MSN Exclusive Clip: 'West Side Story' Turns 50 with a Blu-ray Debut
Everything's Blu in America!
Life is all right in America when you can celebrate the "West Side Story: 50th Anniversary Edition" (Fox) with a Blu-ray debut, though there is a production issue that make this edition just "mostly right." Details after the clip.
See below for an MSN Exclusive clip from the Blu-ray
Playwright Arthur Laurents, lyricist Stephen Sondheim and composer Leonard Bernstein collaborated to turn "Romeo and Juliet" into a modern story of rival gangs on the streets of 1950s inner city New York, where the whites and the Puerto Ricans battle for supremacy. Robert Wise co-directs the screen adaptation with stage choreographer Jerome Robbins, and he gives Robbins a free hand to let dance and movement dominate, while Leonard Bernstein’s score is, simply put, one of the greatest in musical history.
The Blu-ray comes in two editions. The three-disc Blu-ray+DVD features the extras of the previous DVD special editions (the hour-long documentary "West Side Memories," storyboard-to-film comparisons) plus new supplements: "A Place for Us: West Side Story’s Legacy," a half-hour featurette that looks back on the impact and influence of the original show and the film; "Pow! The Dances of West Side Story," a picture-in-picture track that engages for the dance numbers; song specific commentary by lyricist Stephen Sondheim; and a jukebox function to jump directly to the songs. The documentaries are presented in a separate disc.
Here's a clip from "A Place for Us: West Side Story’s Legacy" featured on the Blu-ray.
The Deluxe Edition doesn't offer much more than the regular Blu-ray, and certainly nothing essential. The standard plastic case is replaced by a foldout digibook with slipsleeve trays and includes a bonus CD tribute, but it's limited to a mere 8 songs. The set comes in a box that also features a 40-page hardcover booklet with notes and photos and an envelope with postcard reproductions of film posters from around the world. Fun for the "West Side" fanatic but of nominal interest to everyone else and, by my measure, not worth the hefty price increase.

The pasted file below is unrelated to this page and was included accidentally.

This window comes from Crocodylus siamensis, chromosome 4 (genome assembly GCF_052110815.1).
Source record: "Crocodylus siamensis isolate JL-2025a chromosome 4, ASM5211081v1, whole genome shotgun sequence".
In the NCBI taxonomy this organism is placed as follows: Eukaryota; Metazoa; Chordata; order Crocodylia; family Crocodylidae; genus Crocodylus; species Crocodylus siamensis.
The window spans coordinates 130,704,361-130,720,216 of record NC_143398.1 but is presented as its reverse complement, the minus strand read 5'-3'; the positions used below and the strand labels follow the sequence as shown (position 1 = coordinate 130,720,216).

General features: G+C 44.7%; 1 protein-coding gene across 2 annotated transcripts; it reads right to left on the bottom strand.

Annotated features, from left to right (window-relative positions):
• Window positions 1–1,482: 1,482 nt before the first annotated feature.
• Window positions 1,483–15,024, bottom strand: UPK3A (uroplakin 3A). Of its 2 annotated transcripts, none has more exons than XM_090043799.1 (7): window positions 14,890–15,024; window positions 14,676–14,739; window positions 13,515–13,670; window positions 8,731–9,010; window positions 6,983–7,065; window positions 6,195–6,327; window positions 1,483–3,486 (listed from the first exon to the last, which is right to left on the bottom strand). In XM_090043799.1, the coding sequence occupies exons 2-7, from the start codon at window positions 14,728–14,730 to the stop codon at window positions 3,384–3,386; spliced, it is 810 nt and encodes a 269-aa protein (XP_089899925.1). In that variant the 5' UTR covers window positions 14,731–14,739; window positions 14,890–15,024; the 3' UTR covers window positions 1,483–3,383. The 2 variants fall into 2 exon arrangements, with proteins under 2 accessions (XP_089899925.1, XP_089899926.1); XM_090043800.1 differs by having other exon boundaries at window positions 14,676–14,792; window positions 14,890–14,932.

The transfer is gorgeous and the image and sound is getting high marks from the critics I trust to measure and judge technical quality (see Robert Harris at Home Theater Forum and Gary Tooze at DVD Beaver), but there is a small but significant error in the presentation of the opening credits: The dissolve from the stylized skyline to the Main Title has been replaced by a fade-to-black and then a fade into the Main Titles.
Fox is not recalling the sets but has promised to provide what they call a "running fix" and replace the faulty discs at a later date, which means that if you purchase the set now, you will have to follow-up late and arrange for a replacement to get the correct edition. For more details on the problem (and the blame), check out the research by Jeffrey Wells at Hollywood Elsewhere.
Why does something so small matter? Because the job of a Blu-ray is to honor the film and bring you as accurate a representation of an ideal film screening experience as possible within the bounds of the format. Some issues are simply a matter of the materials available. This gaffe is a production error, however, and is correctable.